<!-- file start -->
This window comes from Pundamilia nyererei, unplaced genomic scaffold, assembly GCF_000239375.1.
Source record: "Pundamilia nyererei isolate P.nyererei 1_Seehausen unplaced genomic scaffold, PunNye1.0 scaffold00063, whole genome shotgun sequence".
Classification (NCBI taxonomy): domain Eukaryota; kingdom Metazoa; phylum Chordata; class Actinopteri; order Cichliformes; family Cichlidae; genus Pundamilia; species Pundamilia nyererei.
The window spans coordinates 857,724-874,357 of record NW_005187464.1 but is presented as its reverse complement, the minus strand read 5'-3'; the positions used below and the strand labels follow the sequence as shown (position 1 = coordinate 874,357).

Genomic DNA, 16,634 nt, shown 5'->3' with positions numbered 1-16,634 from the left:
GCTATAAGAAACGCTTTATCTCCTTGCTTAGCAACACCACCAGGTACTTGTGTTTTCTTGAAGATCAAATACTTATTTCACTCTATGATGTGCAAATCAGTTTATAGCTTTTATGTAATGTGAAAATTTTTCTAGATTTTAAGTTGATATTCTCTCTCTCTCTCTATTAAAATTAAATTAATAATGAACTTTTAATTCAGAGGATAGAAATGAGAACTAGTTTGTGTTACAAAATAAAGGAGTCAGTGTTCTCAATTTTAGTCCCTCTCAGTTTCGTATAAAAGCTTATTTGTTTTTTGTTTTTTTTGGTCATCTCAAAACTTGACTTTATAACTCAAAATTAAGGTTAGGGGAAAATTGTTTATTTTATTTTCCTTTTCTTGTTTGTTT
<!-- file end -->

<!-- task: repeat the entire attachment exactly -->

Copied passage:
This window comes from Pundamilia nyererei, unplaced genomic scaffold, assembly GCF_000239375.1.
Source record: "Pundamilia nyererei isolate P.nyererei 1_Seehausen unplaced genomic scaffold, PunNye1.0 scaffold00063, whole genome shotgun sequence".
Classification (NCBI taxonomy): domain Eukaryota; kingdom Metazoa; phylum Chordata; class Actinopteri; order Cichliformes; family Cichlidae; genus Pundamilia; species Pundamilia nyererei.
The window spans coordinates 857,724-874,357 of record NW_005187464.1 but is presented as its reverse complement, the minus strand read 5'-3'; the positions used below and the strand labels follow the sequence as shown (position 1 = coordinate 874,357).

Genomic DNA, 16,634 nt, shown 5'->3' with positions numbered 1-16,634 from the left:
GCTATAAGAAACGCTTTATCTCCTTGCTTAGCAACACCACCAGGTACTTGTGTTTTCTTGAAGATCAAATACTTATTTCACTCTATGATGTGCAAATCAGTTTATAGCTTTTATGTAATGTGAAAATTTTTCTAGATTTTAAGTTGATATTCTCTCTCTCTCTCTATTAAAATTAAATTAATAATGAACTTTTAATTCAGAGGATAGAAATGAGAACTAGTTTGTGTTACAAAATAAAGGAGTCAGTGTTCTCAATTTTAGTCCCTCTCAGTTTCGTATAAAAGCTTATTTGTTTTTTGTTTTTTTTGGTCATCTCAAAACTTGACTTTATAACTCAAAATTAAGGTTAGGGGAAAATTGTTTATTTTATTTTCCTTTTCTTGTTTGTTT